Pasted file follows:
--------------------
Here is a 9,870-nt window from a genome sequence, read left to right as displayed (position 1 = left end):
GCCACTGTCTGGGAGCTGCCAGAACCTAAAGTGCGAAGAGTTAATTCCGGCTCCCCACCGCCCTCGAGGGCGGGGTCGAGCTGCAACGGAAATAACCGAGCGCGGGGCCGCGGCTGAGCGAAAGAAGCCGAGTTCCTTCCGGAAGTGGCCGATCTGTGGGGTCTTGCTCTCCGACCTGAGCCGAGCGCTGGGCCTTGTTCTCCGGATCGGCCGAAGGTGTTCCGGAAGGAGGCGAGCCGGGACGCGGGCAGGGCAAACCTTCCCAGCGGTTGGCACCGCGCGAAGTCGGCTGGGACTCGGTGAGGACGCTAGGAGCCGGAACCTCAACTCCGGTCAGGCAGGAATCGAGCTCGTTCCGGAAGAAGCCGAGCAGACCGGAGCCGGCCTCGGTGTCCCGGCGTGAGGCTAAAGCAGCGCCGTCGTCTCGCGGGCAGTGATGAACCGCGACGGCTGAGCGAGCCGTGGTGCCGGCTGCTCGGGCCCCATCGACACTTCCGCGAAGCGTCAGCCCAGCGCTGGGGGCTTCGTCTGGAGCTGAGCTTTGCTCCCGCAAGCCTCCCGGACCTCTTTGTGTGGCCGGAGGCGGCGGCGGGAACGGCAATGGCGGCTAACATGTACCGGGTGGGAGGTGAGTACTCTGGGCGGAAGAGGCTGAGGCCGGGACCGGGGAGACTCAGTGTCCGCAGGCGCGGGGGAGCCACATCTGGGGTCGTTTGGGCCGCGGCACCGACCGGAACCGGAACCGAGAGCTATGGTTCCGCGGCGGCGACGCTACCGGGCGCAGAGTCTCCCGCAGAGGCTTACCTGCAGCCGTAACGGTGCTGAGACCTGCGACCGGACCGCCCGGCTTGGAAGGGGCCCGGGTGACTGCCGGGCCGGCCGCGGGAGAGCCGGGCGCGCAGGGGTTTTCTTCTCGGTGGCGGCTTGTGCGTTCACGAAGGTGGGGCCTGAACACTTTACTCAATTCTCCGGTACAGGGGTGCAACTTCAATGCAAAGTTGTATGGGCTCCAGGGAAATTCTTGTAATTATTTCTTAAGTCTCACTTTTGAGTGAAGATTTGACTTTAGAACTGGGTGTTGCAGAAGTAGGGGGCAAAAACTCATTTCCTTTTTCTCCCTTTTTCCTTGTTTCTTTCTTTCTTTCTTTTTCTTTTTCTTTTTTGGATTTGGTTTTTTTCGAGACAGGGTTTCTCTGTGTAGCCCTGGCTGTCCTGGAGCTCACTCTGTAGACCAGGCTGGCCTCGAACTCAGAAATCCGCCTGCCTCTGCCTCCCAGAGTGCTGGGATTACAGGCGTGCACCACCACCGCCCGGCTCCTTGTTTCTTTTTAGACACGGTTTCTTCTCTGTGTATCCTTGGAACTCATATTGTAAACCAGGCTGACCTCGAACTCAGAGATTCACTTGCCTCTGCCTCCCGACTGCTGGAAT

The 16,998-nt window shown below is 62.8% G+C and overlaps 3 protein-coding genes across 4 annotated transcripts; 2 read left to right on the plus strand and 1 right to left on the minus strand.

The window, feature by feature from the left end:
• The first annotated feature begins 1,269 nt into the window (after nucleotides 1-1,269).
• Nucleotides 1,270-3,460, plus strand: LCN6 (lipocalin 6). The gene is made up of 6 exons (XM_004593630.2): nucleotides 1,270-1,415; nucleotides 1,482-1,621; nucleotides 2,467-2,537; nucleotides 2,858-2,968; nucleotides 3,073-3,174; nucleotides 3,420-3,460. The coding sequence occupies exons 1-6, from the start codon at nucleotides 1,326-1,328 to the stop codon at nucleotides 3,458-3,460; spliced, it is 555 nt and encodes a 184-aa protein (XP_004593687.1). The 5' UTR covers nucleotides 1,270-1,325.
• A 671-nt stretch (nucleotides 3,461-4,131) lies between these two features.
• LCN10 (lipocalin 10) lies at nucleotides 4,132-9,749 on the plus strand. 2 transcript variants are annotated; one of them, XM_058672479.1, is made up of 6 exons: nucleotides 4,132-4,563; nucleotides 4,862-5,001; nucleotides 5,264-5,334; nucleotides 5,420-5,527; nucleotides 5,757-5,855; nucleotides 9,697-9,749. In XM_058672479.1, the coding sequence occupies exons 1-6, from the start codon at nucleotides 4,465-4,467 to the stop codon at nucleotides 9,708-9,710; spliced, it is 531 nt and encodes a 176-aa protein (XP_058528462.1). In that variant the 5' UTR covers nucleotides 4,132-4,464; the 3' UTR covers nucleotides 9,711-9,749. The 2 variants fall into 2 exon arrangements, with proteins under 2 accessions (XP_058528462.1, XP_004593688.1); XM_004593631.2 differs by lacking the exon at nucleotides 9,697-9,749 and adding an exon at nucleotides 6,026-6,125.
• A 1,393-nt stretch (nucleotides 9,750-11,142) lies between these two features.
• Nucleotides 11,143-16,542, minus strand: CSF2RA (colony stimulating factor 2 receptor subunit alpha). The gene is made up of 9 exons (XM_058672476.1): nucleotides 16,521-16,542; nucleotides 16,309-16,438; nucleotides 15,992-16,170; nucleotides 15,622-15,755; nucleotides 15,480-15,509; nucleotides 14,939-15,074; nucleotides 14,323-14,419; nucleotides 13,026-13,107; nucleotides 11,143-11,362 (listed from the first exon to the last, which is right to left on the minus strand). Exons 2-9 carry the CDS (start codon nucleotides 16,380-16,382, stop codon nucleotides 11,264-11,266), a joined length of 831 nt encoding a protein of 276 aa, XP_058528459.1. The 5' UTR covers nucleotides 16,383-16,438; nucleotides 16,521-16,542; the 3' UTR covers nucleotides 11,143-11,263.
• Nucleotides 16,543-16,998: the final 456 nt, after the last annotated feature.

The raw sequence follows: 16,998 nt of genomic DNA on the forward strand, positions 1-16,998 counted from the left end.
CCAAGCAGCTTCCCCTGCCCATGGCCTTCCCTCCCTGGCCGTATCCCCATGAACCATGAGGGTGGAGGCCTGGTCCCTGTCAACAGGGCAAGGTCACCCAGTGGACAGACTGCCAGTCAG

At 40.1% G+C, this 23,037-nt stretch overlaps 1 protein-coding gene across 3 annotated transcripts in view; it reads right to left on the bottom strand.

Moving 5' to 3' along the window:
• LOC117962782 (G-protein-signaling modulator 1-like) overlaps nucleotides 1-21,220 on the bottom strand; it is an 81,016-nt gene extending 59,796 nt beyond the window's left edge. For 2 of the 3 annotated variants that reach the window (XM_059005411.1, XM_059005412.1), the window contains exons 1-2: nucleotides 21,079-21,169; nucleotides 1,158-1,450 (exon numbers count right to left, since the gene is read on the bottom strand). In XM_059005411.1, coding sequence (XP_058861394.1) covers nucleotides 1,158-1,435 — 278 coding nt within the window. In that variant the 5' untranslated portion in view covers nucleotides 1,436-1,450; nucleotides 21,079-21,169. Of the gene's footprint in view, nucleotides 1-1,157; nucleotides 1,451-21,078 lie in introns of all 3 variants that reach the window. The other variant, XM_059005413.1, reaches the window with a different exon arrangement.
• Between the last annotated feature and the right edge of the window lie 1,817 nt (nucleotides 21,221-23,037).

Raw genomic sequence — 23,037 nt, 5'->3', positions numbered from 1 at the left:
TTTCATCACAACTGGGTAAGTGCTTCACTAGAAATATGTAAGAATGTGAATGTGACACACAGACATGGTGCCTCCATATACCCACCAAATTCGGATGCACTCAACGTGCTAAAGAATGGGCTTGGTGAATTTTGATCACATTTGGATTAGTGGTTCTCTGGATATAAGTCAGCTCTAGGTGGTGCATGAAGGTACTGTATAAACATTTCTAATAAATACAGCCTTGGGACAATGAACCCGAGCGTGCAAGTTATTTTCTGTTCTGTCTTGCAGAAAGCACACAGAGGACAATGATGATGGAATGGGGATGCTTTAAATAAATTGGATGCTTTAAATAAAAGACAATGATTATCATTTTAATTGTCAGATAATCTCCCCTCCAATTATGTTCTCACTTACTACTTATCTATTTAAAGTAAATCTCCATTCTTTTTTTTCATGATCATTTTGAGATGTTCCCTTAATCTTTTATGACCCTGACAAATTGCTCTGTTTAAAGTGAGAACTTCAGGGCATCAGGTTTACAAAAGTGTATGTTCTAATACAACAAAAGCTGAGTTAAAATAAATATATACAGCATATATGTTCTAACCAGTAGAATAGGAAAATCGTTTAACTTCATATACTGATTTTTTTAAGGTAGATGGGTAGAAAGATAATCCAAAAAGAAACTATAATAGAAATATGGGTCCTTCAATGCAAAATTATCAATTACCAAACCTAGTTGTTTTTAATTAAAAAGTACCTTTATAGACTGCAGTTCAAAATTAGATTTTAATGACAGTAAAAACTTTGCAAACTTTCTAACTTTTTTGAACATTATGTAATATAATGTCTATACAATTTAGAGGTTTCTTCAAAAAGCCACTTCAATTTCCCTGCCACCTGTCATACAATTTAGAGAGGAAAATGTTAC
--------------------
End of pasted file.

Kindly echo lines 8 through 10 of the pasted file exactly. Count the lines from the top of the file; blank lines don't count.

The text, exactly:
• LCN10 (lipocalin 10) lies at nucleotides 4,132-9,749 on the plus strand. 2 transcript variants are annotated; one of them, XM_058672479.1, is made up of 6 exons: nucleotides 4,132-4,563; nucleotides 4,862-5,001; nucleotides 5,264-5,334; nucleotides 5,420-5,527; nucleotides 5,757-5,855; nucleotides 9,697-9,749. In XM_058672479.1, the coding sequence occupies exons 1-6, from the start codon at nucleotides 4,465-4,467 to the stop codon at nucleotides 9,708-9,710; spliced, it is 531 nt and encodes a 176-aa protein (XP_058528462.1). In that variant the 5' UTR covers nucleotides 4,132-4,464; the 3' UTR covers nucleotides 9,711-9,749. The 2 variants fall into 2 exon arrangements, with proteins under 2 accessions (XP_058528462.1, XP_004593688.1); XM_004593631.2 differs by lacking the exon at nucleotides 9,697-9,749 and adding an exon at nucleotides 6,026-6,125.
• A 1,393-nt stretch (nucleotides 9,750-11,142) lies between these two features.
• Nucleotides 11,143-16,542, minus strand: CSF2RA (colony stimulating factor 2 receptor subunit alpha). The gene is made up of 9 exons (XM_058672476.1): nucleotides 16,521-16,542; nucleotides 16,309-16,438; nucleotides 15,992-16,170; nucleotides 15,622-15,755; nucleotides 15,480-15,509; nucleotides 14,939-15,074; nucleotides 14,323-14,419; nucleotides 13,026-13,107; nucleotides 11,143-11,362 (listed from the first exon to the last, which is right to left on the minus strand). Exons 2-9 carry the CDS (start codon nucleotides 16,380-16,382, stop codon nucleotides 11,264-11,266), a joined length of 831 nt encoding a protein of 276 aa, XP_058528459.1. The 5' UTR covers nucleotides 16,383-16,438; nucleotides 16,521-16,542; the 3' UTR covers nucleotides 11,143-11,263.